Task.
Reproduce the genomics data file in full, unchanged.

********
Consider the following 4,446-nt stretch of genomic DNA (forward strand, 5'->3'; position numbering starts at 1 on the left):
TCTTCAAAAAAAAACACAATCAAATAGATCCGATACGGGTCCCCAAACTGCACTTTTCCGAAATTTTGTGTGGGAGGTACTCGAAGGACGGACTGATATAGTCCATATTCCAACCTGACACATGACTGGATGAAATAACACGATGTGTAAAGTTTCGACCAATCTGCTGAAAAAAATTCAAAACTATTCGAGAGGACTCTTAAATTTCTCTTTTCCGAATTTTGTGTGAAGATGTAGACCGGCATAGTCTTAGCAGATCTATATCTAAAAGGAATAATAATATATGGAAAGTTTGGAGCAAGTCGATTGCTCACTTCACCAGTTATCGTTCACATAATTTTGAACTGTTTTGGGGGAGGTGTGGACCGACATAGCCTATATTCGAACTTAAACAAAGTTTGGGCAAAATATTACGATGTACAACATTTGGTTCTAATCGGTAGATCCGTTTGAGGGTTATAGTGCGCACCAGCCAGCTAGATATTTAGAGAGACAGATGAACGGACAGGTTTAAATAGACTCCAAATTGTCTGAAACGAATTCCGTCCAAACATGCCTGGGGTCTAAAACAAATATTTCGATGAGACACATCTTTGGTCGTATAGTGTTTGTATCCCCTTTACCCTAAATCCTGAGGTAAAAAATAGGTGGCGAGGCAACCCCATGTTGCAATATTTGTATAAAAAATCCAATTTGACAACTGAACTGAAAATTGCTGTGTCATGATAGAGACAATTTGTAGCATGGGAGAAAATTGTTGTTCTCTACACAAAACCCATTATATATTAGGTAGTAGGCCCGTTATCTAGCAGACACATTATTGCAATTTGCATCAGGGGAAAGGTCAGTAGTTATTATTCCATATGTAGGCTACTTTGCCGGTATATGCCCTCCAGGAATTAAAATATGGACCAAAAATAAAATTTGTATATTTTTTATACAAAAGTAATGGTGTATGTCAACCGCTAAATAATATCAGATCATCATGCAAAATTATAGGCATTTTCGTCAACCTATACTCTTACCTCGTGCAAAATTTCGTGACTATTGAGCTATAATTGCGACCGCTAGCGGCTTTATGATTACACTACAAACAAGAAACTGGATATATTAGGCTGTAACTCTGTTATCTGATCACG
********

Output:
Consider the following 4,446-nt stretch of genomic DNA (forward strand, 5'->3'; position numbering starts at 1 on the left):
TCTTCAAAAAAAAACACAATCAAATAGATCCGATACGGGTCCCCAAACTGCACTTTTCCGAAATTTTGTGTGGGAGGTACTCGAAGGACGGACTGATATAGTCCATATTCCAACCTGACACATGACTGGATGAAATAACACGATGTGTAAAGTTTCGACCAATCTGCTGAAAAAAATTCAAAACTATTCGAGAGGACTCTTAAATTTCTCTTTTCCGAATTTTGTGTGAAGATGTAGACCGGCATAGTCTTAGCAGATCTATATCTAAAAGGAATAATAATATATGGAAAGTTTGGAGCAAGTCGATTGCTCACTTCACCAGTTATCGTTCACATAATTTTGAACTGTTTTGGGGGAGGTGTGGACCGACATAGCCTATATTCGAACTTAAACAAAGTTTGGGCAAAATATTACGATGTACAACATTTGGTTCTAATCGGTAGATCCGTTTGAGGGTTATAGTGCGCACCAGCCAGCTAGATATTTAGAGAGACAGATGAACGGACAGGTTTAAATAGACTCCAAATTGTCTGAAACGAATTCCGTCCAAACATGCCTGGGGTCTAAAACAAATATTTCGATGAGACACATCTTTGGTCGTATAGTGTTTGTATCCCCTTTACCCTAAATCCTGAGGTAAAAAATAGGTGGCGAGGCAACCCCATGTTGCAATATTTGTATAAAAAATCCAATTTGACAACTGAACTGAAAATTGCTGTGTCATGATAGAGACAATTTGTAGCATGGGAGAAAATTGTTGTTCTCTACACAAAACCCATTATATATTAGGTAGTAGGCCCGTTATCTAGCAGACACATTATTGCAATTTGCATCAGGGGAAAGGTCAGTAGTTATTATTCCATATGTAGGCTACTTTGCCGGTATATGCCCTCCAGGAATTAAAATATGGACCAAAAATAAAATTTGTATATTTTTTATACAAAAGTAATGGTGTATGTCAACCGCTAAATAATATCAGATCATCATGCAAAATTATAGGCATTTTCGTCAACCTATACTCTTACCTCGTGCAAAATTTCGTGACTATTGAGCTATAATTGCGACCGCTAGCGGCTTTATGATTACACTACAAACAAGAAACTGGATATATTAGGCTGTAACTCTGTTATCTGATCACG